Adam Kramer KC and William Day appeared for the Liberty of London retail group and the Arena racecourse company (known in the proceedings as Liberty Retail and Bath Racecourse, after the First Claimant in each action) to determine issues of principle on coverage, policy limits and the deductibility of furlough against a group of insurers led by Liberty Mutual Insurance Europe. Liberty Retail and Arena were two of seven test cases, where common or similar preliminary issues were tried together.
In a judgment handed down on Friday ( EWHC 124 (Comm)), Mr Justice Jacobs found substantially in the Claimants’ favour, holding that:
• There was coverage in Liberty Retail on the basis that the words ‘statutory authority’ in the prevention of access clause could be construed as including the Secretary of State for Health (coverage was not disputed in Bath Racecourse).
• Each limit was available per claimant because each policy was composite, as well as ‘per occurrence’ (in Liberty Retail) and ‘any one loss’ (in Bath Racecourse) and not to be construed as an annual aggregate limit as argued by insurers.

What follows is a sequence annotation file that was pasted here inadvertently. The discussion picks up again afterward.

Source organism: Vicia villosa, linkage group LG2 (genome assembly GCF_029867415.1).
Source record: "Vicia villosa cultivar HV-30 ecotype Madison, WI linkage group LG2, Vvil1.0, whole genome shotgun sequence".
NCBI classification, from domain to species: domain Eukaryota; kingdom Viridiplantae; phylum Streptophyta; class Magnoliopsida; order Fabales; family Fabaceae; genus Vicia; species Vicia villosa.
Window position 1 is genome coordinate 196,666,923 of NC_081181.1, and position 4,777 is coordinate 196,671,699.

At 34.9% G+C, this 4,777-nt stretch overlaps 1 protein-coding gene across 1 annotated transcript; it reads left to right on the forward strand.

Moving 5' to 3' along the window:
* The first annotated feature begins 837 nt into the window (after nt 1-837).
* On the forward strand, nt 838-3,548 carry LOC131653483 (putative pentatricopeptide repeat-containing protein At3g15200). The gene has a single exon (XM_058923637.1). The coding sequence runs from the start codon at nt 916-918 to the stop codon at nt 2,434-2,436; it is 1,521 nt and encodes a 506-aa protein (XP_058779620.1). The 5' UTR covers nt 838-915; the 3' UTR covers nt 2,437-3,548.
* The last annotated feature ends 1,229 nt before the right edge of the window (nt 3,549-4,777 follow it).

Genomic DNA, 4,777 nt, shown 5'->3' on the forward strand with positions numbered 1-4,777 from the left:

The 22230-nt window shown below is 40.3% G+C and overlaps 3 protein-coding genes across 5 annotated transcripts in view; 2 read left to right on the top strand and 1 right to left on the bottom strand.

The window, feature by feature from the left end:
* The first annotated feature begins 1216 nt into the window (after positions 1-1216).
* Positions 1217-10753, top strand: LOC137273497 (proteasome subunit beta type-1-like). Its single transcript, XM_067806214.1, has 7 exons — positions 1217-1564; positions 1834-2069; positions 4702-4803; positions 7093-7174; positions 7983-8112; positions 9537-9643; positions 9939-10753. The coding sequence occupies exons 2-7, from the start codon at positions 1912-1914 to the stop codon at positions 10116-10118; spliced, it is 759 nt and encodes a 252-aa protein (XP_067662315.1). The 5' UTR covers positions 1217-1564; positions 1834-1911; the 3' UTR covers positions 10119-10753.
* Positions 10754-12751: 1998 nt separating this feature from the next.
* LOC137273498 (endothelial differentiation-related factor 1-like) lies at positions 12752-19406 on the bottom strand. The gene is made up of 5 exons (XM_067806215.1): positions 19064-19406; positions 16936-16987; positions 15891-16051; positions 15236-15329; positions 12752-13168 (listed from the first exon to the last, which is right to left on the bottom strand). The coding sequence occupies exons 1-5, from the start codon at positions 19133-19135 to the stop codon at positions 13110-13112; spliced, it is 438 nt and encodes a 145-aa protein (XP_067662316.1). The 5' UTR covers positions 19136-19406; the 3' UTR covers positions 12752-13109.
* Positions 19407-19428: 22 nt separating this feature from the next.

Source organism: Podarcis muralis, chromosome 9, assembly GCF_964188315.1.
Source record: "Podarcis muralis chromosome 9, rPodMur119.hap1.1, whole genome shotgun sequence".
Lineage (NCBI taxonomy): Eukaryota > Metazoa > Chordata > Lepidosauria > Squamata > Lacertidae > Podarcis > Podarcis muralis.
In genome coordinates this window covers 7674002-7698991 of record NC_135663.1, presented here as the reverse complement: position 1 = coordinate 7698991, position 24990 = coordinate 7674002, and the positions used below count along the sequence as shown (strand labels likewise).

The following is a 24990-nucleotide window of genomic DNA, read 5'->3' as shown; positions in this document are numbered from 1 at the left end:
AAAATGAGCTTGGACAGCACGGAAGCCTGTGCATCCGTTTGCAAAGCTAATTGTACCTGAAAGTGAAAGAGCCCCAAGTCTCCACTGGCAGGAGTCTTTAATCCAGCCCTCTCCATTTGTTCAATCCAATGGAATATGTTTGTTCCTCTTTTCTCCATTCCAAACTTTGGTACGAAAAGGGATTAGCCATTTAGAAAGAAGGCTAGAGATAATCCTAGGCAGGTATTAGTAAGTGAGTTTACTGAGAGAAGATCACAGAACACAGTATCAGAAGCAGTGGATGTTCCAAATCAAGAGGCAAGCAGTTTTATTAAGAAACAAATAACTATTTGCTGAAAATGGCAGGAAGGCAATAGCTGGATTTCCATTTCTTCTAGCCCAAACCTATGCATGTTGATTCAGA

• Policyholders lost on the question of furlough. Jacobs J was not persuaded that Butcher J was wrong in finding for insurers on the same issue in Stonegate Pub Co v MS Amlin & Ors (in which Adam and Will also appeared for insureds).
Stonegate settled shortly before its appeal, but Jacobs J gave permission to appeal on furlough, so Liberty Retail and Bath Racecourse will now be the lead case in which the furlough issue (which affects the majority of outstanding COVID-19 business interruption claims) is determined an appellate level.
Proximate causation was not argued at first instance, with insurers recognising that their case could not realistically succeed in light of existing Commercial Court decisions, but will also be argued in the Court of Appeal.
Adam and Will are instructed by Aaron Le Marquer and James Breese of Stewarts Law in both actions.
The judgment can be found here.